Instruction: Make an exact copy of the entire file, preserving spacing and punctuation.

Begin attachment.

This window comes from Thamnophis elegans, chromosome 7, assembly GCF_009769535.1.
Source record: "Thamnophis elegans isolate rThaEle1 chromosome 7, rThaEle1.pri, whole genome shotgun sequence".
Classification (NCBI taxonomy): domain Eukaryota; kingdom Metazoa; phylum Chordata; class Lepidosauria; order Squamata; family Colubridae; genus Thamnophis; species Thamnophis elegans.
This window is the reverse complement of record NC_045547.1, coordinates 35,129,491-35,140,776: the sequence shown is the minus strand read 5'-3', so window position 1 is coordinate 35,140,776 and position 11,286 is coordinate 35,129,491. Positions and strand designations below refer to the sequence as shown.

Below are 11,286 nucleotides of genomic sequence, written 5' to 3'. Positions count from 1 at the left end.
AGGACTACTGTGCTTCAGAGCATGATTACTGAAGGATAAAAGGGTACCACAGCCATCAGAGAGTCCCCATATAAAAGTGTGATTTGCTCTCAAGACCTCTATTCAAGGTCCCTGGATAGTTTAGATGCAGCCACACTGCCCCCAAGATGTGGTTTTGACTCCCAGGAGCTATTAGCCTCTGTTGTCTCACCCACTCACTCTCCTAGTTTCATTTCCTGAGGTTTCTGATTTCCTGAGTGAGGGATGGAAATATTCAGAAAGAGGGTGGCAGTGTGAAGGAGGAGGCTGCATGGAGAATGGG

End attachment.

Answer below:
This window comes from Thamnophis elegans, chromosome 7, assembly GCF_009769535.1.
Source record: "Thamnophis elegans isolate rThaEle1 chromosome 7, rThaEle1.pri, whole genome shotgun sequence".
Classification (NCBI taxonomy): domain Eukaryota; kingdom Metazoa; phylum Chordata; class Lepidosauria; order Squamata; family Colubridae; genus Thamnophis; species Thamnophis elegans.
This window is the reverse complement of record NC_045547.1, coordinates 35,129,491-35,140,776: the sequence shown is the minus strand read 5'-3', so window position 1 is coordinate 35,140,776 and position 11,286 is coordinate 35,129,491. Positions and strand designations below refer to the sequence as shown.

Below are 11,286 nucleotides of genomic sequence, written 5' to 3'. Positions count from 1 at the left end.
AGGACTACTGTGCTTCAGAGCATGATTACTGAAGGATAAAAGGGTACCACAGCCATCAGAGAGTCCCCATATAAAAGTGTGATTTGCTCTCAAGACCTCTATTCAAGGTCCCTGGATAGTTTAGATGCAGCCACACTGCCCCCAAGATGTGGTTTTGACTCCCAGGAGCTATTAGCCTCTGTTGTCTCACCCACTCACTCTCCTAGTTTCATTTCCTGAGGTTTCTGATTTCCTGAGTGAGGGATGGAAATATTCAGAAAGAGGGTGGCAGTGTGAAGGAGGAGGCTGCATGGAGAATGGG